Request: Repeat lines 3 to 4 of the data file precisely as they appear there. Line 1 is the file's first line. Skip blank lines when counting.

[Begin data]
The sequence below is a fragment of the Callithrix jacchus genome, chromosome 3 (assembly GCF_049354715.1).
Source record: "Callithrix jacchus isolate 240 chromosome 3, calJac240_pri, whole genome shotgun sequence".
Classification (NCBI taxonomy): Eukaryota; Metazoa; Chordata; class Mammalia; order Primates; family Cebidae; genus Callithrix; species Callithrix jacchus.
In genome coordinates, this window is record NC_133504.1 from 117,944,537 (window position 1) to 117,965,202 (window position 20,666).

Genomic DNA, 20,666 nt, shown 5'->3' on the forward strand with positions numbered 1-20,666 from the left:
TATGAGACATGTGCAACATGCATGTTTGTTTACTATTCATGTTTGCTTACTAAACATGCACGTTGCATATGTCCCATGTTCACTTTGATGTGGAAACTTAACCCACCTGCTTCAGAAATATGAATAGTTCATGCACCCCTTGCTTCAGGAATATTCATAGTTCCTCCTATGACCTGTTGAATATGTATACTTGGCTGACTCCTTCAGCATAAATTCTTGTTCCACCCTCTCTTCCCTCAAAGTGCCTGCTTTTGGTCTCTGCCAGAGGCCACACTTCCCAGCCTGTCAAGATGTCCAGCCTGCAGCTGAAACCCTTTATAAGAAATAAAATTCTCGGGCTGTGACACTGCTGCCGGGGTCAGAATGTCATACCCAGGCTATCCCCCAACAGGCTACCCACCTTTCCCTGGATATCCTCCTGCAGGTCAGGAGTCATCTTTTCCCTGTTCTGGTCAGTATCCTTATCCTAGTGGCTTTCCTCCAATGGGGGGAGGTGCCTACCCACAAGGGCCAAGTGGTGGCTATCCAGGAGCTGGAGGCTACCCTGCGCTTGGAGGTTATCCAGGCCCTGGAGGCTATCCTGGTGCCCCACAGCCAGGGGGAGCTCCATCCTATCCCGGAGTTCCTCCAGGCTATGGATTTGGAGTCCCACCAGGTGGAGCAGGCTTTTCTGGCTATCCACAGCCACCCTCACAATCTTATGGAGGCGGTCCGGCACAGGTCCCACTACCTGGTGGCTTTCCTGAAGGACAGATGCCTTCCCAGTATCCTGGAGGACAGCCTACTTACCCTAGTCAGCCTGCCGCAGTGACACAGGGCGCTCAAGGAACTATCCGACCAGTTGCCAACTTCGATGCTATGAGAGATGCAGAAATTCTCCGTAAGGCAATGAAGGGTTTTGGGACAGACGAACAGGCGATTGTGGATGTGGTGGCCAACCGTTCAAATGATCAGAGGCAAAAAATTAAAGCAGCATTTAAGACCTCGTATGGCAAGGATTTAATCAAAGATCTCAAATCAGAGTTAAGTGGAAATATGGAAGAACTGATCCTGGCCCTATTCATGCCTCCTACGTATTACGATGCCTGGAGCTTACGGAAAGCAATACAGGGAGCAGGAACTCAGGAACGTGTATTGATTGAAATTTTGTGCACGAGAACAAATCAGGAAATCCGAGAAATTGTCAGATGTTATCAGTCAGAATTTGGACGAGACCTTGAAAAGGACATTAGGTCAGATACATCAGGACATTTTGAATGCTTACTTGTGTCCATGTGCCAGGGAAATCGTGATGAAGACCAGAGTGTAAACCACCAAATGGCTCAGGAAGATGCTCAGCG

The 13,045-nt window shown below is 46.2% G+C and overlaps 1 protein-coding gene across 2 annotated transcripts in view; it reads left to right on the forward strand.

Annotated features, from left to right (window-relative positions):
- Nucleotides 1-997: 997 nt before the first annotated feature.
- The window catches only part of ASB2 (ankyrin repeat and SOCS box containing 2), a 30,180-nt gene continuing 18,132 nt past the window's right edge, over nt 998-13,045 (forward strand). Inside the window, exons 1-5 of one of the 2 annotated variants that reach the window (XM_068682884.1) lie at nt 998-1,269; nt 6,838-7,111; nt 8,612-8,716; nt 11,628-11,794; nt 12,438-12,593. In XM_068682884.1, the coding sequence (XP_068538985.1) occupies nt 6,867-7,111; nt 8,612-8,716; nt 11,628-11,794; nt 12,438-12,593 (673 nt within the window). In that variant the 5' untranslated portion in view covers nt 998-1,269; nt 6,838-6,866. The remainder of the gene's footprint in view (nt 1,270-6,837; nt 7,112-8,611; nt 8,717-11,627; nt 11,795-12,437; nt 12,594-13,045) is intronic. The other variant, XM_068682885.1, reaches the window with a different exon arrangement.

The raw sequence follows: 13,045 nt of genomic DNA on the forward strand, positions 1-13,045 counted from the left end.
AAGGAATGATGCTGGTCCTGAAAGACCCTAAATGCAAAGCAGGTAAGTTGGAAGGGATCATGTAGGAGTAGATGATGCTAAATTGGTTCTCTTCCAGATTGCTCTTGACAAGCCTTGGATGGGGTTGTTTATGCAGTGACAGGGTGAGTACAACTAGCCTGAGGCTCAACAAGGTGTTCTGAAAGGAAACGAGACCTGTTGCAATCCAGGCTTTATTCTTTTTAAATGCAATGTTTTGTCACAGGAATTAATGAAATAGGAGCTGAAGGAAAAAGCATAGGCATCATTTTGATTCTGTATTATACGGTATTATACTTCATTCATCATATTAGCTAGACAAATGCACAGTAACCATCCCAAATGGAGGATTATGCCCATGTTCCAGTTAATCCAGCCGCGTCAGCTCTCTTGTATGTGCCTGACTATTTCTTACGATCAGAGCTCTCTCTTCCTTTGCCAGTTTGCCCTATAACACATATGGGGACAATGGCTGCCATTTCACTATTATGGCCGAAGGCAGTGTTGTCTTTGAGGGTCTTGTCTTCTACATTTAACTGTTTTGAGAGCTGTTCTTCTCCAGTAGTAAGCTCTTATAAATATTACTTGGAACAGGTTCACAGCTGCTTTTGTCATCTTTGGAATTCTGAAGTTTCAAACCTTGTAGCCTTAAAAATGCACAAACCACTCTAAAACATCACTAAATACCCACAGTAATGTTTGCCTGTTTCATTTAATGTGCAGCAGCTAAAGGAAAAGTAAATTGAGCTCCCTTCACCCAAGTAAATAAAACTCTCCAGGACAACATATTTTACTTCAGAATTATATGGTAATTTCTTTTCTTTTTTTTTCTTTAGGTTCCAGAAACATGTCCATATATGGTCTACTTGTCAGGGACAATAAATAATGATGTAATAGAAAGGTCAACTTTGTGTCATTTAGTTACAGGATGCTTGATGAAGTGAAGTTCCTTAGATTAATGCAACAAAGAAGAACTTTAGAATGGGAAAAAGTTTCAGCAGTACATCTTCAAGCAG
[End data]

Classification (NCBI taxonomy): Eukaryota; Metazoa; Chordata; class Mammalia; order Primates; family Cebidae; genus Callithrix; species Callithrix jacchus.
In genome coordinates, this window is record NC_133504.1 from 117,944,537 (window position 1) to 117,965,202 (window position 20,666).